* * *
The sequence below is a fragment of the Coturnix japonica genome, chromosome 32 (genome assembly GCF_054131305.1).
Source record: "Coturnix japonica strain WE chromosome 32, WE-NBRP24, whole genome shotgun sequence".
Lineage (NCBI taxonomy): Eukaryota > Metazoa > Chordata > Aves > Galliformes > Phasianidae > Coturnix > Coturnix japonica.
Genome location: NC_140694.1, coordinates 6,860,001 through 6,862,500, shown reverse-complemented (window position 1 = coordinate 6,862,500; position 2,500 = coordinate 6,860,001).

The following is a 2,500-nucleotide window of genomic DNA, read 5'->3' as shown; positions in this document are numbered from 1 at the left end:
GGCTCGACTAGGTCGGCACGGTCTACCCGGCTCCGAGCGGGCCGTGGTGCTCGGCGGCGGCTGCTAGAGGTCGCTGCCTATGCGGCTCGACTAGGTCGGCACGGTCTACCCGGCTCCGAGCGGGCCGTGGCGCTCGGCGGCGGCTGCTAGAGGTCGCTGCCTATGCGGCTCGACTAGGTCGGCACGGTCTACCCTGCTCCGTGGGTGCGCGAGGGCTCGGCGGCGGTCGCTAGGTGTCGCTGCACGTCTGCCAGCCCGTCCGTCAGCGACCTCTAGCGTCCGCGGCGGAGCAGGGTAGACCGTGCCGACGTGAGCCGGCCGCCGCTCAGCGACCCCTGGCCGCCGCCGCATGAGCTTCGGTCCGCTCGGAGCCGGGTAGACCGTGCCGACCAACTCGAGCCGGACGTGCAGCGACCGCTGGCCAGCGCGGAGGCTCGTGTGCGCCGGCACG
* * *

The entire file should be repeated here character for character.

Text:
The sequence below is a fragment of the Coturnix japonica genome, chromosome 32 (genome assembly GCF_054131305.1).
Source record: "Coturnix japonica strain WE chromosome 32, WE-NBRP24, whole genome shotgun sequence".
Lineage (NCBI taxonomy): Eukaryota > Metazoa > Chordata > Aves > Galliformes > Phasianidae > Coturnix > Coturnix japonica.
Genome location: NC_140694.1, coordinates 6,860,001 through 6,862,500, shown reverse-complemented (window position 1 = coordinate 6,862,500; position 2,500 = coordinate 6,860,001).

The following is a 2,500-nucleotide window of genomic DNA, read 5'->3' as shown; positions in this document are numbered from 1 at the left end:
GGCTCGACTAGGTCGGCACGGTCTACCCGGCTCCGAGCGGGCCGTGGTGCTCGGCGGCGGCTGCTAGAGGTCGCTGCCTATGCGGCTCGACTAGGTCGGCACGGTCTACCCGGCTCCGAGCGGGCCGTGGCGCTCGGCGGCGGCTGCTAGAGGTCGCTGCCTATGCGGCTCGACTAGGTCGGCACGGTCTACCCTGCTCCGTGGGTGCGCGAGGGCTCGGCGGCGGTCGCTAGGTGTCGCTGCACGTCTGCCAGCCCGTCCGTCAGCGACCTCTAGCGTCCGCGGCGGAGCAGGGTAGACCGTGCCGACGTGAGCCGGCCGCCGCTCAGCGACCCCTGGCCGCCGCCGCATGAGCTTCGGTCCGCTCGGAGCCGGGTAGACCGTGCCGACCAACTCGAGCCGGACGTGCAGCGACCGCTGGCCAGCGCGGAGGCTCGTGTGCGCCGGCACG